Shared Data Science Infrastructure for Genomics Data

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Bagheri, Hamid
Muppirala, Usha
Masonbrink, Rick E.
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Rajan, Hridesh
Professor and Department Chair of Computer Science
Severin, Andrew
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Office of Biotechnology
The Office of Biotechnology facilitates and advances programs in research, education, and outreach that contribute to the goals of Iowa State University’s Strategic Plan in the area of biotechnology. The Office oversees the biotechnology programs developed by the university’s Biotechnology Council and the Office of the Vice President for Research. The Office of Biotechnology works with the university’s biotechnology faculty and administrators to ensure effectiveness in research, education, and technology transfer related to the application of molecular biology to the development of useful products and processes.
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Computer Science

Computer Science—the theory, representation, processing, communication and use of information—is fundamentally transforming every aspect of human endeavor. The Department of Computer Science at Iowa State University advances computational and information sciences through; 1. educational and research programs within and beyond the university; 2. active engagement to help define national and international research, and 3. educational agendas, and sustained commitment to graduating leaders for academia, industry and government.

The Computer Science Department was officially established in 1969, with Robert Stewart serving as the founding Department Chair. Faculty were composed of joint appointments with Mathematics, Statistics, and Electrical Engineering. In 1969, the building which now houses the Computer Science department, then simply called the Computer Science building, was completed. Later it was named Atanasoff Hall. Throughout the 1980s to present, the department expanded and developed its teaching and research agendas to cover many areas of computing.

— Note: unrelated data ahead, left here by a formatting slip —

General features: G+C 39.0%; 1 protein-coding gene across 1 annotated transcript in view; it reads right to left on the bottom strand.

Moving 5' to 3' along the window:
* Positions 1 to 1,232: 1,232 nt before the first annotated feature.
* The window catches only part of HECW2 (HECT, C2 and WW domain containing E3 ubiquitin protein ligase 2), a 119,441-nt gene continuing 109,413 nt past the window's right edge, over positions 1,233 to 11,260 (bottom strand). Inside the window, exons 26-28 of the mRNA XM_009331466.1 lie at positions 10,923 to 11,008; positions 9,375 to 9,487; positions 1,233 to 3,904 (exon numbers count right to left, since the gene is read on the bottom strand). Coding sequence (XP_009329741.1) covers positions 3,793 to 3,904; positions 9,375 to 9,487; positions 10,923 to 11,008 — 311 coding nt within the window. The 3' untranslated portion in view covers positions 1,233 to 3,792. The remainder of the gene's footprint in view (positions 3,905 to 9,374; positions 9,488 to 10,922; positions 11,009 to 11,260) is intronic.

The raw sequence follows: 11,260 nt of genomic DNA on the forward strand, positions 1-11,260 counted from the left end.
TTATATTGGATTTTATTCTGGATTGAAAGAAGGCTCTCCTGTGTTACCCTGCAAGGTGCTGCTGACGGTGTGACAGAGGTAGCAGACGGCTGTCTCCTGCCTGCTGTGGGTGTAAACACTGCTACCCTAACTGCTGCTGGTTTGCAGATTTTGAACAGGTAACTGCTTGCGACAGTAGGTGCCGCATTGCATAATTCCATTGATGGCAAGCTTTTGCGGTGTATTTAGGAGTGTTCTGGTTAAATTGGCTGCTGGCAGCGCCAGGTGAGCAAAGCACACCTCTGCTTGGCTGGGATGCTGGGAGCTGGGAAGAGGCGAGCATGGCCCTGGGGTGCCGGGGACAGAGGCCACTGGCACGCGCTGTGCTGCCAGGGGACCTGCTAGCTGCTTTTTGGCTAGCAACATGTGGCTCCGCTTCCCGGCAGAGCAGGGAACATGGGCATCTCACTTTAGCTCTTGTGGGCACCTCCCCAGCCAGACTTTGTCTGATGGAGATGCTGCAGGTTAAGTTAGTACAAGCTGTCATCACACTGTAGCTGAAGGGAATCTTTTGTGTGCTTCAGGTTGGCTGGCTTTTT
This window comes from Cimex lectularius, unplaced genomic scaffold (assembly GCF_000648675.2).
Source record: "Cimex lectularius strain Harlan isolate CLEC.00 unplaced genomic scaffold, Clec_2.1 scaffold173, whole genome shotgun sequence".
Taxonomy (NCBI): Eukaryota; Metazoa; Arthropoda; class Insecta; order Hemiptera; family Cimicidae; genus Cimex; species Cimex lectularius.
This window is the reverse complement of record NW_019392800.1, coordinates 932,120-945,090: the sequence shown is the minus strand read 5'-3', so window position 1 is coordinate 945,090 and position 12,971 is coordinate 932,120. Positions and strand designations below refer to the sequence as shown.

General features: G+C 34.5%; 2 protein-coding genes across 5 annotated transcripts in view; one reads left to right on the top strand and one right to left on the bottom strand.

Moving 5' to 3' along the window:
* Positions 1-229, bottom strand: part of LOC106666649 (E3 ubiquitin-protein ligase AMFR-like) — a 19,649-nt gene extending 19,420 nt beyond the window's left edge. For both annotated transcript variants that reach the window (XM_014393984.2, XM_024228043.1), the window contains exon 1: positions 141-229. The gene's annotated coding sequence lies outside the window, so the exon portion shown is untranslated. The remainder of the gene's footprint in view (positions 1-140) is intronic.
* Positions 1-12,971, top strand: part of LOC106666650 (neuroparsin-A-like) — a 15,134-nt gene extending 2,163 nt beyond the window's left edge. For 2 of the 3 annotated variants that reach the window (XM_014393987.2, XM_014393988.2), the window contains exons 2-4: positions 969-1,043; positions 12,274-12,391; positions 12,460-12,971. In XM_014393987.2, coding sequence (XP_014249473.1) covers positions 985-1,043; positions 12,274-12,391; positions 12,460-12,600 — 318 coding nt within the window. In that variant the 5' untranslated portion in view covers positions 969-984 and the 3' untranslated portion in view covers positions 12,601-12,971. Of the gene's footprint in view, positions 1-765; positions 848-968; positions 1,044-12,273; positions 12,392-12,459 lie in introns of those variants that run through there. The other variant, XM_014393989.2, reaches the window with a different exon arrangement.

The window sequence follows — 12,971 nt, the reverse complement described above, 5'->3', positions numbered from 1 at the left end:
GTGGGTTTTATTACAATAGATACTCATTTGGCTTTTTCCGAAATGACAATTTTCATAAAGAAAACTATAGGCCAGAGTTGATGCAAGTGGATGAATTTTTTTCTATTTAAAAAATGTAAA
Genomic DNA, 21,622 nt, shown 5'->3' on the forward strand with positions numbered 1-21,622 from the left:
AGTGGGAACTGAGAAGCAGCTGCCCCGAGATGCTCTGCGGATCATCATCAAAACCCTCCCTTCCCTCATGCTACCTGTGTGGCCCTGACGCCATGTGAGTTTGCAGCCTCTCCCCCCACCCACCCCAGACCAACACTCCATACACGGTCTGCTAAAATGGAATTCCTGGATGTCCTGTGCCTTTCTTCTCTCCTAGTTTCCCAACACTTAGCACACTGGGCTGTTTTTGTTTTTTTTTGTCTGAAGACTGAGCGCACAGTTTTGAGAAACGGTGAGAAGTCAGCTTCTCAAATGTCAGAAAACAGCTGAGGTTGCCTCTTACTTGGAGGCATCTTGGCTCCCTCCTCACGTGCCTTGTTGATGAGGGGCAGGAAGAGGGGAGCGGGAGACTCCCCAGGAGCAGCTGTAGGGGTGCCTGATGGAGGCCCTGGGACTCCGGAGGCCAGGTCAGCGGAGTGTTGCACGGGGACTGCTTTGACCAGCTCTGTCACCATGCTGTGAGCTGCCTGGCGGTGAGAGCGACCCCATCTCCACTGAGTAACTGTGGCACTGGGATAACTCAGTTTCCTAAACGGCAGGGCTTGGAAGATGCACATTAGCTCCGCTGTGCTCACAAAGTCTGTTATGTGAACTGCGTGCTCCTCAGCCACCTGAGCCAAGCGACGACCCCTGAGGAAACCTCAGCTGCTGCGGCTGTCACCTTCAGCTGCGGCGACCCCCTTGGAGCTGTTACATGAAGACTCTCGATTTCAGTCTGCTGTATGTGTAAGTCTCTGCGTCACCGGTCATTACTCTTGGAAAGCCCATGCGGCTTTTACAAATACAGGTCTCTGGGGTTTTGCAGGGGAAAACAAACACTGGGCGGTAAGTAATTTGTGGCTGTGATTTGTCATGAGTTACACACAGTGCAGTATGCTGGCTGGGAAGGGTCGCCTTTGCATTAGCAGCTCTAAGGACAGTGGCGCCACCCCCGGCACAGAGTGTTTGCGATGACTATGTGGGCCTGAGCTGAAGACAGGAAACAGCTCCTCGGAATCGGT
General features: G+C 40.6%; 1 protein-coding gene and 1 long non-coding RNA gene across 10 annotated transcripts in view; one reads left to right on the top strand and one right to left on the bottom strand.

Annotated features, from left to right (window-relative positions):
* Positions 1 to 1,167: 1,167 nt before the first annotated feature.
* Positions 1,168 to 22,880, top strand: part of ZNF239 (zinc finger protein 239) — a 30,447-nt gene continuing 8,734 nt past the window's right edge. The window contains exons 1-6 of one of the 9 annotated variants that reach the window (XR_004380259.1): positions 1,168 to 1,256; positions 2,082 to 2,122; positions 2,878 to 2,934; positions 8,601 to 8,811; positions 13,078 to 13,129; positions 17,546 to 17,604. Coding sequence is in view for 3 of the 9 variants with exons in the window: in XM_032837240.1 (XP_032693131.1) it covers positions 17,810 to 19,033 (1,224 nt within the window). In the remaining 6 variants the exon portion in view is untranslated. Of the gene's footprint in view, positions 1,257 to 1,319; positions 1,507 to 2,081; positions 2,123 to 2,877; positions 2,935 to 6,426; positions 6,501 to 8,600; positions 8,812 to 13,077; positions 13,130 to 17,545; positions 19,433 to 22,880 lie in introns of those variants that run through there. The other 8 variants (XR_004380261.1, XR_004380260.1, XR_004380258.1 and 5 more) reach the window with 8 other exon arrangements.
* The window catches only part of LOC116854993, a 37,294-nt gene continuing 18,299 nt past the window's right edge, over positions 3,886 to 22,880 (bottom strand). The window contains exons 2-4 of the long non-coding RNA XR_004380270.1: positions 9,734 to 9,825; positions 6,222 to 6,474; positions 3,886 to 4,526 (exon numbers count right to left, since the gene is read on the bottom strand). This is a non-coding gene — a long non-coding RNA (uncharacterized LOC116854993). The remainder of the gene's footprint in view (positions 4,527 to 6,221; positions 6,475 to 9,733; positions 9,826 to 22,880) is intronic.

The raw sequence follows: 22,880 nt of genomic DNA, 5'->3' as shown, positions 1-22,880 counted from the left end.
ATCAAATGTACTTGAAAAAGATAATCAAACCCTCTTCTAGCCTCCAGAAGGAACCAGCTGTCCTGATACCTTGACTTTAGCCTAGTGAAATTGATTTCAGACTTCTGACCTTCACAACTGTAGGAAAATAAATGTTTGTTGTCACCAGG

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Genome Informatics Facility
The Genome Informatics Facility serves as a centralized resource of expertise on the application of emerging sequencing technologies and open source software as applied to biological systems. Its mission is to integrate this knowledge into pipelines that are easy to understand and use by faculty, staff and students to enable the transformation of ‘big data’ into data that dramatically accelerates our understanding of biology and evolutionary processes.
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Background Creating a scalable computational infrastructure to analyze the wealth of information contained in data repositories is difficult due to significant barriers in organizing, extracting and analyzing relevant data. Shared data science infrastructures like Boag is needed to efficiently process and parse data contained in large data repositories. The main features of Boag are inspired from existing languages for data intensive computing and can easily integrate data from biological data repositories. Results As a proof of concept, Boa for genomics, Boag, has been implemented to analyze RefSeq’s 153,848 annotation (GFF) and assembly (FASTA) file metadata. Boag provides a massive improvement from existing solutions like Python and MongoDB, by utilizing a domain-specific language that uses Hadoop infrastructure for a smaller storage footprint that scales well and requires fewer lines of code. We execute scripts through Boag to answer questions about the genomes in RefSeq. We identify the largest and smallest genomes deposited, explore exon frequencies for assemblies after 2016, identify the most commonly used bacterial genome assembly program, and address how animal genome assemblies have improved since 2016. Boag databases provide a significant reduction in required storage of the raw data and a significant speed up in its ability to query large datasets due to automated parallelization and distribution of Hadoop infrastructure during computations. Conclusions In order to keep pace with our ability to produce biological data, innovative methods are required. The Shared Data Science Infrastructure, Boag, provides researchers a greater access to researchers to efficiently explore data in new ways. We demonstrate the potential of a the domain specific language Boag using the RefSeq database to explore how deposited genome assemblies and annotations are changing over time. This is a small example of how Boag could be used with large biological datasets.
This article is published as Bagheri, Hamid, Usha Muppirala, Rick E. Masonbrink, Andrew J. Severin, and Hridesh Rajan. "Shared data science infrastructure for genomics data." BMC Bioinformatics 20, no. 1 (2019): 1-13. DOI: 10.1186/s12859-019-2967-2. Copyright 2020 The Author(s). Attribution 4.0 International (CC BY 4.0). Posted with permission.
Mon Jan 01 00:00:00 UTC 2018